January 22, 2017
Seth Bornstein By Seth Bornstein, Executive Director, Queens Economic Development Corp.
Dear President Trump:
Washington, DC – The peaceful transition of power in this country is remarkable. Since George Washington handed over the reins of government to John Adams in 1797, we have set the standard for the rest of the world.
What happens tomorrow is part of a great historical trajectory that has never failed us.That’s because we have a “government of the people, by the people, for the people,” as Abraham Lincoln wrote.
It wasn’t always like this, though. Back when it was New Amsterdam in the 1600s, New York City was more of a fiefdom. Director-General Peter Stuyvesant made the rules and bucked little resistance. In 1657, he butted heads with residents of a town called “Vlissingen,” which is now known as Flushing. As you know, Queens people can be a little feisty. But even in the 17th century, they had a tolerant “live and let live” attitude. I think that’s because our predecessors weren’t impressed with heritage, religion or family connections; it’s always been about who you are as a person. So when the dear Director-General banned the practicing of all religions except that of the Dutch Reformed Church — which clearly went against the evolving trend of religious tolerance — Vlissingen residents were ticked off in a major way. And like any in-your-face Queensite, they made their thoughts known. Four hundred and nine years prior to the advent of Twitter, they got together and wrote a letter to the authorities in the Netherlands, the European country that charted New Amsterdam.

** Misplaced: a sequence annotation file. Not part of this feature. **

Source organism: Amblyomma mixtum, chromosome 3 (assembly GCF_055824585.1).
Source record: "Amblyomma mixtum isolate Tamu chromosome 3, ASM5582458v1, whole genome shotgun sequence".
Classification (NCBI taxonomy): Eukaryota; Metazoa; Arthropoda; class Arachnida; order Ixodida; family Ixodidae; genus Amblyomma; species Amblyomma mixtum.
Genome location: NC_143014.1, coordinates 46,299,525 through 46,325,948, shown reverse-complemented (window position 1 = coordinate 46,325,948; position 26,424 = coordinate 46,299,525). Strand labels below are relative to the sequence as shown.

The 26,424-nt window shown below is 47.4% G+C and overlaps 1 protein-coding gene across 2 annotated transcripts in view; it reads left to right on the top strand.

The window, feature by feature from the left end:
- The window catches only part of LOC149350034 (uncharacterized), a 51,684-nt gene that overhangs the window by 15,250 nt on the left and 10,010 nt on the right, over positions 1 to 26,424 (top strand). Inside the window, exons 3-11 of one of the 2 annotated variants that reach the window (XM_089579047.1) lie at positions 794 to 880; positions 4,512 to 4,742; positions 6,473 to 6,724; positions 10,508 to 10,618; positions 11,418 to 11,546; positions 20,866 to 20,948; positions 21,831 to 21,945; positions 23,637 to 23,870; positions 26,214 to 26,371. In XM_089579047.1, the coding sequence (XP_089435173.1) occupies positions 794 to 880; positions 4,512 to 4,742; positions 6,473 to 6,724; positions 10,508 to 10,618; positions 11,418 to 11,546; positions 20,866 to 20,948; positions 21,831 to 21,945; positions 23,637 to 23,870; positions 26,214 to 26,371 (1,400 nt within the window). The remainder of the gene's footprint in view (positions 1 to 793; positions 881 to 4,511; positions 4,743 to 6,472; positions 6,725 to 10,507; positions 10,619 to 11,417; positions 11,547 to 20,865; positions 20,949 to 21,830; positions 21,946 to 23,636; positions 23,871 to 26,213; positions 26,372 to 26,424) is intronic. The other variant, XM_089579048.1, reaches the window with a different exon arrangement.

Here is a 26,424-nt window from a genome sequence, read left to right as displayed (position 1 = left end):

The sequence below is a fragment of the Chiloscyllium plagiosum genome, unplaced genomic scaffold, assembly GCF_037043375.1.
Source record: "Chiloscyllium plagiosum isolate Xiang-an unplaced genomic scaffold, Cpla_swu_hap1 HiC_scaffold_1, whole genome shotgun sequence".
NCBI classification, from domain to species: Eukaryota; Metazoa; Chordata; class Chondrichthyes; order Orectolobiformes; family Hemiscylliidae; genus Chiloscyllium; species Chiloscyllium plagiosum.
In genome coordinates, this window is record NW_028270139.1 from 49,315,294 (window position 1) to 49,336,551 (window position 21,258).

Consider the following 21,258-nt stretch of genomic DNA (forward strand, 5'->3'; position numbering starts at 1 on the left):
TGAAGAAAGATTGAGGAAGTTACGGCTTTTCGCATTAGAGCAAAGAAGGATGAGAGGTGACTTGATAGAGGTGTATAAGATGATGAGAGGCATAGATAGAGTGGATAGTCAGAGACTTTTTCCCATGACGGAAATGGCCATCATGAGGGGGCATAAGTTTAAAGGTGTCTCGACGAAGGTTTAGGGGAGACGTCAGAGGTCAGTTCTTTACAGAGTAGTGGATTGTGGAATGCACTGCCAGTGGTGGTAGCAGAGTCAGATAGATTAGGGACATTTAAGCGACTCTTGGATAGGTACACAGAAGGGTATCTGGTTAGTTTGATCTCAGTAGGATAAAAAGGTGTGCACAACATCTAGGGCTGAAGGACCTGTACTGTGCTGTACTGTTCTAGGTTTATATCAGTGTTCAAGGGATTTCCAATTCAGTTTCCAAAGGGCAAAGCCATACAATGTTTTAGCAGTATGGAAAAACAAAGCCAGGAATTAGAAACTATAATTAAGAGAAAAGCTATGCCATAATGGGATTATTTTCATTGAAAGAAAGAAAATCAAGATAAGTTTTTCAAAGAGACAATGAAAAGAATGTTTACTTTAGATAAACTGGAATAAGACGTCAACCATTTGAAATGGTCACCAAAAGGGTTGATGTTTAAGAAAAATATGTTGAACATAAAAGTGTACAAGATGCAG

The Flushing Remonstrance was one of the first documents in which citizens articulated a right to religious freedom. The authors were taking a big risk and looking out for the minorities in their community. They stated that the “law of love, peace and liberty in the states extending to Jews, Turks and Egyptians, as they are considered sons of Adam…” Some of the signers were arrested, but the leadership in the Netherlands eventually supported the Remonstrance, and in 1663, Director General Stuyvesant had to end religious persecution.
Talk about chutzpah! The words and actions of these Queens folks laid the foundation for religious freedom…and all the other rights guaranteed in the Bill of Rights, the first 10 amendments of the Constitution. For this reason, I keep a copy of the Remonstrance in my office. This ballsy little document is a constant reminder of how our country evolved for the betterment of its citizenry. More importantly, it’s a testament to the power of doing the right thing.
I’m taking the liberty of sending you a framed copy. You might wish to place it in your office. If so, I hope it serves as a reminder of your Queens roots and our country’s origins as a multi-cultural democracy. May it be a source of strength for you, too.
Seth Bornstein, Executive Director,
Queens Economic Development Corp.